Meanwhile, generally speaking anyway, shadow banks don’t generally take deposits in that sense. Yes, they can be fairly liquid, but they aren’t usually as liquid as traditional deposits. Shadow banks (however you define them) sell financial instruments, which they use to make other (riskier/higher interest) investments and loans. A comparable scenario to the above would be: P buys a short-term bond from shadow bank S; S gets cash, and in turn extends credit to household H to buy a new gold-plated yacht. There really are unambiguously two debts involved.

John Doe April 22, 2013 - 12:17 pm

“Sander hoped to see the Triboro RX realized within 40 years.”!!!!! this town is a joke!! unbelievable, Europe and now Asia are light years ahead of us in terms of rail transit, this is just sad and depressing. You know what? we get what we ask for. Americans hate anything public, especially transit and are addicted to their cars..oh well.

Jeff April 22, 2013 - 12:46 pm

We started building subways a lot earlier than most cities did. So a lot of them are actually playing catch up. NYC is still the biggest subway system in the world in terms of # of stations, so we are still ahead of everyone on that regard.

Alon Levy April 22, 2013 - 5:58 pm

Bullshit. First, by route-km New York isn’t first, and probably never was (London is longer). By ridership it’s seventh. All figures, including station counts, rely on the fiction that commuter rail is never a form of rapid transit; in Tokyo and Osaka most ridership, most lines, and most stations are commuter rail (at subway-like frequency and with subway-like pricing) rather than subway, and in Paris, Berlin, London, etc., commuter rail is around half of metro area rail ridership.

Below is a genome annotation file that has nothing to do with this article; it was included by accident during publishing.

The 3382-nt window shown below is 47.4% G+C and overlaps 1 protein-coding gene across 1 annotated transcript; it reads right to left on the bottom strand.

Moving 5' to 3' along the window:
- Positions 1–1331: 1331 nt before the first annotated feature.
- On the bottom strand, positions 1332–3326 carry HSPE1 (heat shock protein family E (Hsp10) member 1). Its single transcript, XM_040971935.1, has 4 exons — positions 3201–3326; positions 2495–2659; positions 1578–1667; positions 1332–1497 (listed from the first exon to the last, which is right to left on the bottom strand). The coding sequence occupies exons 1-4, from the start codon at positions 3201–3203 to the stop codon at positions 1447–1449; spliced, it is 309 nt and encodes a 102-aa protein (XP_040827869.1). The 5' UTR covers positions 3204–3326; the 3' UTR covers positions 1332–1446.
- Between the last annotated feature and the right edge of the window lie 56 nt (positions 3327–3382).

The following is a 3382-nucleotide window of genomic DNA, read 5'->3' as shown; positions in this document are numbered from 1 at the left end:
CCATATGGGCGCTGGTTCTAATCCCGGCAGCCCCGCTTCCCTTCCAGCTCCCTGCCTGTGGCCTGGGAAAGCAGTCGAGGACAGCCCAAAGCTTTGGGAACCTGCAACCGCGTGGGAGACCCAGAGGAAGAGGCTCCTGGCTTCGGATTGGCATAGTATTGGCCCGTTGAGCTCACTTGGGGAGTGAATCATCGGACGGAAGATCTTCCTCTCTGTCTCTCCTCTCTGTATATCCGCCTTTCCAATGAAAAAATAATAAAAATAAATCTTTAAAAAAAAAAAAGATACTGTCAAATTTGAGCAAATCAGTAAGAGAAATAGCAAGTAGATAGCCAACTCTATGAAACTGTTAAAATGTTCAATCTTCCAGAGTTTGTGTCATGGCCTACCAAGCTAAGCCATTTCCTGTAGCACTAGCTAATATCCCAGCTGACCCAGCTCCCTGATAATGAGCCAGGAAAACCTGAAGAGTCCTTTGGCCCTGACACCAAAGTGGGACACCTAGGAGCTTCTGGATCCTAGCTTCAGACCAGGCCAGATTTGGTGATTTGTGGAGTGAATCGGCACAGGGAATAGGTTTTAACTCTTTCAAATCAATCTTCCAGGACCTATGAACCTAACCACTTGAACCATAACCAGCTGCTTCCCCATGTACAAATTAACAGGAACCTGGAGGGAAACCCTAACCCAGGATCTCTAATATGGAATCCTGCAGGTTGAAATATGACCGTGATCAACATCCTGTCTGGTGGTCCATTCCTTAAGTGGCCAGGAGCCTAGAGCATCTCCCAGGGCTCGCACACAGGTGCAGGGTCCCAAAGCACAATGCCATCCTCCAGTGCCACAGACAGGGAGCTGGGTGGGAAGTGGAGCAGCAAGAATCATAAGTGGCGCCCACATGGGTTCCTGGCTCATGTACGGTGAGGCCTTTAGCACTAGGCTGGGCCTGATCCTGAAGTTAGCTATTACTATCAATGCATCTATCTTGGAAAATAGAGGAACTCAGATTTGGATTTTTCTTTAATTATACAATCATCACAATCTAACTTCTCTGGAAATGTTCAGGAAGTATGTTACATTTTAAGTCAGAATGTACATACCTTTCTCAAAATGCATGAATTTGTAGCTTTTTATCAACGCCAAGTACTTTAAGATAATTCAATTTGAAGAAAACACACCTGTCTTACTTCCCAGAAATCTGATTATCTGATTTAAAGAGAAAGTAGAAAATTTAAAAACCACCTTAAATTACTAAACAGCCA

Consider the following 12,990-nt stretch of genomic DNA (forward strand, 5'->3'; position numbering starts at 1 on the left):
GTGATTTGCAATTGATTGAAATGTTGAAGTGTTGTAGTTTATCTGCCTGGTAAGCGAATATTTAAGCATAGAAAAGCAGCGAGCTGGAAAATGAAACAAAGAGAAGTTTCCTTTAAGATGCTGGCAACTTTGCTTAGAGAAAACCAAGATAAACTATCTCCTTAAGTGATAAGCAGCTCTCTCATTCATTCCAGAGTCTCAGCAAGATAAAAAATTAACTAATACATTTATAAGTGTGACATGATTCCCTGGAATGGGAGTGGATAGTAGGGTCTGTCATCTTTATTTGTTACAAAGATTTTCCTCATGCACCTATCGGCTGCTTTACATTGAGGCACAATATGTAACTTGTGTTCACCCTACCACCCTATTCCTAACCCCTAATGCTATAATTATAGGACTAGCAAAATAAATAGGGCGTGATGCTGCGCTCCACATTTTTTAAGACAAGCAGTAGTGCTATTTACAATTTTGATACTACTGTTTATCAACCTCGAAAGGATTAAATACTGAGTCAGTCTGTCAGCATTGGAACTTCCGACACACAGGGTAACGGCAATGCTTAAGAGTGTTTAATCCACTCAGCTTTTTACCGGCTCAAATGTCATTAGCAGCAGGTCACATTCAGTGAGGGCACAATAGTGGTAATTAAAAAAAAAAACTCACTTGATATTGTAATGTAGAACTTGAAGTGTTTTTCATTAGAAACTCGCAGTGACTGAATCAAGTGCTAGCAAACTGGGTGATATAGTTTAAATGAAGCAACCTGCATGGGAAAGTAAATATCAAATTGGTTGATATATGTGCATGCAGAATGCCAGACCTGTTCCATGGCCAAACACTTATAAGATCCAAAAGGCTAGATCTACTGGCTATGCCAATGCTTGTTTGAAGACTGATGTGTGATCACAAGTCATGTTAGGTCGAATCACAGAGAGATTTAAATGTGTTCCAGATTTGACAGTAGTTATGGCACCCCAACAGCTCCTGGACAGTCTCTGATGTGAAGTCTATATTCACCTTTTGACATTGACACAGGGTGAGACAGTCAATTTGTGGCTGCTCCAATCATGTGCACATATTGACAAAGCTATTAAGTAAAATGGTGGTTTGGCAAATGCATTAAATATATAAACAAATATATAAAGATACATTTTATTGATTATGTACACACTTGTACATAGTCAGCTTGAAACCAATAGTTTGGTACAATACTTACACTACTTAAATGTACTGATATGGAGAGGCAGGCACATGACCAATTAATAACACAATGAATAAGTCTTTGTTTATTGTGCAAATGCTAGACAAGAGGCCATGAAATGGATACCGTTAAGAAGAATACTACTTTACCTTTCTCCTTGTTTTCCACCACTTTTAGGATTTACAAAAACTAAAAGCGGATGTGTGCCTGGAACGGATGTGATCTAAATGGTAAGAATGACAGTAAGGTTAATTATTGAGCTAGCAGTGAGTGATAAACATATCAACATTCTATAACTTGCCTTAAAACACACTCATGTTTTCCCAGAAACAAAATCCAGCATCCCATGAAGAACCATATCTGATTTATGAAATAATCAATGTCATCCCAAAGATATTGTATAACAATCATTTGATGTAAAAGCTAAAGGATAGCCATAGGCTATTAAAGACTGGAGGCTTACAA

Beginning in the 1960s, Paris, whose subway system is as old as New York’s built the RER. New York built expressways. Paris is still building new lines, with about 150 kilometers expected between now and 2025. New York is spending almost as much money (or was, pre-ARC cancellation) on a handful of stub lines.

AG April 22, 2013 - 6:07 pm

Well in fairness… you should add commuter rail stations, tracks, and riders to NYC subway numbers to make it more comparable.

Tsuyoshi April 22, 2013 - 7:45 pm

Adding up MNR, LIRR, NJT, and PATH gets you just over a million rides per weekday, versus more than 8 million for the subway.

Compared to Tokyo… I couldn’t find figures easily for JR, which is the largest suburban rail network in Tokyo, but all the others combined are over 14 million, versus 8 million for the two subway systems. I would guess JR is another 3 or 4 million.

I haven’t looked the figures for other cities, but having lived in Tokyo, Osaka, and New York, and visited several others like Paris and Seoul, it’s very obvious that New York is very car-oriented compared to them.